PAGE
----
Finally, in Chapter XI Bert learns that his home town has fallen under the sway of some local bullies who had formerly been led by a Shielesque figure (then missing and presumably killed by his former followers.) 


                                    There had been a strain of advanced philosophy about

                                    the local nobleman, and his mind ran to “improving the

                                    race,” and producing the over-man, which in practice took

                                    the form of himself especially and his little band in moderation

                                    marrying with some frequency. (P 372 of the Grosset &

                                    Dunlap edition.)


            This may have been a parody of Shiel himself.  His “kingdom” of Redonda could well have been known to Wells.[7]  The over-man concept was a consistent one through many novels.  Though Wells should hardly have been one to poke fun at another’s morals, Shiel had apparently fathered at least three children by 1908, only one of which was legitimate.  If this was a conscious barb at Shiel, it may well have been the inspiration for Shiel’s “murder” of Wells in “The Primate of the Rose.”[8]  It also may be the earliest succinct critique of the political naďveté many have found at the core of Shiel’s socialism.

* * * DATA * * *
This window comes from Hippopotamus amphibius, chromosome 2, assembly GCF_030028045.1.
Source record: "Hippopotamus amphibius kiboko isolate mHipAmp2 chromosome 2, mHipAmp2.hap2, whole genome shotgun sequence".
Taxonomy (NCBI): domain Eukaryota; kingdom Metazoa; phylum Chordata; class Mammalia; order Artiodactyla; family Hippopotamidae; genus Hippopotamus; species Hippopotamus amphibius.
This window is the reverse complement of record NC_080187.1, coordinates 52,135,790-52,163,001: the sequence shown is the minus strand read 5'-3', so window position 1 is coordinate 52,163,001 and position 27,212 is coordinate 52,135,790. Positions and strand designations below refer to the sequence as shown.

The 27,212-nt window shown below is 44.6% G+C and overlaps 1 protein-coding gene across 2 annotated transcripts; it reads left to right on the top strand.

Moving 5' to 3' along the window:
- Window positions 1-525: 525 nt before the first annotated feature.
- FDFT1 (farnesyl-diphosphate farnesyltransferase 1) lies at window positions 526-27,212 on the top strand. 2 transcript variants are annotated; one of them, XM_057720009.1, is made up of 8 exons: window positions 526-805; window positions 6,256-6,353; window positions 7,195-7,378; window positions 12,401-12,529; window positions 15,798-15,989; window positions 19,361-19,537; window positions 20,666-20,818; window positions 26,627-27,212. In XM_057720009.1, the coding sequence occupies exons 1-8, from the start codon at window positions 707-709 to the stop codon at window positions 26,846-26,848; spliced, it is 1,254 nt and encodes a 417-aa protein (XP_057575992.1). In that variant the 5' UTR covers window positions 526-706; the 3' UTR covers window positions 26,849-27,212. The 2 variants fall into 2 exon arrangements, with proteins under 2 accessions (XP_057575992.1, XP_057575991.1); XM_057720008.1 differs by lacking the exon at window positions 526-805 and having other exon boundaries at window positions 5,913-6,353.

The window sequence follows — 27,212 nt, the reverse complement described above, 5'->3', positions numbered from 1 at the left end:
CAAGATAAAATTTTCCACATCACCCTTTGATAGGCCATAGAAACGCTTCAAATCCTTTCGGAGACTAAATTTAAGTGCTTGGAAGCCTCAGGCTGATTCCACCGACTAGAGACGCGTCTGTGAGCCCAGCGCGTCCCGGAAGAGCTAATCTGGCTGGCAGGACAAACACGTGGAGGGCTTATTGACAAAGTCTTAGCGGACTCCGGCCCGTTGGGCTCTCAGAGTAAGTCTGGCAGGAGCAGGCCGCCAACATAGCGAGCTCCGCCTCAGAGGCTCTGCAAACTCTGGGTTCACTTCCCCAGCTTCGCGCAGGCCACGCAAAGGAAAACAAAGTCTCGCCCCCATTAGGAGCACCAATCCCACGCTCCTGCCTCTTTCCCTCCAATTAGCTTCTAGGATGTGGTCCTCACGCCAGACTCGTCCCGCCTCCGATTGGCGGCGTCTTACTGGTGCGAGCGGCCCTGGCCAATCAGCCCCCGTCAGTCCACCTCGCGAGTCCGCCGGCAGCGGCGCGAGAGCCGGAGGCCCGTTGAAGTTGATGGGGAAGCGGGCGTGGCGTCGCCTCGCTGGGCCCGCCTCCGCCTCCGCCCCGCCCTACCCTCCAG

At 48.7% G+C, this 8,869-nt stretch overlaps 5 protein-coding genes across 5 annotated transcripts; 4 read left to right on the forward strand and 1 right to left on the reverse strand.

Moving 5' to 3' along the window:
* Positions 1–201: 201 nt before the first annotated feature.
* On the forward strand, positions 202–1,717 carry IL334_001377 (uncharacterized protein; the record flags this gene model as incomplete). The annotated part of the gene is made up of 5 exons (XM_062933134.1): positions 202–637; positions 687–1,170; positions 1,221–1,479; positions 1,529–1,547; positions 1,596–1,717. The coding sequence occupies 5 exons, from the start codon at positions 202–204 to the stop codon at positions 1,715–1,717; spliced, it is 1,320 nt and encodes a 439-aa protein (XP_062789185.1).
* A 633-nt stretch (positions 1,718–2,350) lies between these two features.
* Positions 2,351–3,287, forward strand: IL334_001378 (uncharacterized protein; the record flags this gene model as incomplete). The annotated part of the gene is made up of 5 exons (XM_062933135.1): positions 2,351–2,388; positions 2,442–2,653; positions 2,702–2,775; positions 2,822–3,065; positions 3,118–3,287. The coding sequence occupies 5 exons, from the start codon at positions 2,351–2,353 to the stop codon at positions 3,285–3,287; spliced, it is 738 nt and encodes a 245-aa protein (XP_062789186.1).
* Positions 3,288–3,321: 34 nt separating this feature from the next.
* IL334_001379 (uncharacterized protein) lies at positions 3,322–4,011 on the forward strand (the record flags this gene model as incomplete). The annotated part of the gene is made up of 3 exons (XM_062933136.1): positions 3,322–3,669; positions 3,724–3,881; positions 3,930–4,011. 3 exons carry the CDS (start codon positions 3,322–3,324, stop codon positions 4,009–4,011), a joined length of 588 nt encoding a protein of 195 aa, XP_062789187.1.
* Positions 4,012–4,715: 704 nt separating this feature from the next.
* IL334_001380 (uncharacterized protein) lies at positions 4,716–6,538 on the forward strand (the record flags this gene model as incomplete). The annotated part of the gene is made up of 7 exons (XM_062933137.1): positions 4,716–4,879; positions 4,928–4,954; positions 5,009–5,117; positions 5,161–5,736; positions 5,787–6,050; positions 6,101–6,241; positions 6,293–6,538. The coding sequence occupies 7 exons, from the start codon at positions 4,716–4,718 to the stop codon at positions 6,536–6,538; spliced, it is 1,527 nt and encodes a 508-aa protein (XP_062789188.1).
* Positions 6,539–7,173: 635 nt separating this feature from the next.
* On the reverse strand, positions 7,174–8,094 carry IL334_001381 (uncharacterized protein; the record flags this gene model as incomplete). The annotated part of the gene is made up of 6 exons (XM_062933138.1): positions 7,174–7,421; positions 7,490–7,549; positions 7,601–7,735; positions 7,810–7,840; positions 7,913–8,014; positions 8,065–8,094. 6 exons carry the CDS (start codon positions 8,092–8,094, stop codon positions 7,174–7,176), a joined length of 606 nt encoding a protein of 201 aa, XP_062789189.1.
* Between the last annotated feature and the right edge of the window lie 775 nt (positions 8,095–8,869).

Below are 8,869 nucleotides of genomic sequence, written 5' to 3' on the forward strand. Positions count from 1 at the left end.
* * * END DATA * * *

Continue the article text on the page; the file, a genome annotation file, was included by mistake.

Notes added in 2004


[1]. Yellow Peril sub-genre of Future War fiction.

[2]. Wells, H. G., The War in the Air, ills by Eric Pape, Pall Mall Magazine, Jan - Dec 1908.  Also in Pearson’s Magazine, NY, Vol XIX, April-June, 1908, Vol XX, July-Dec 1908.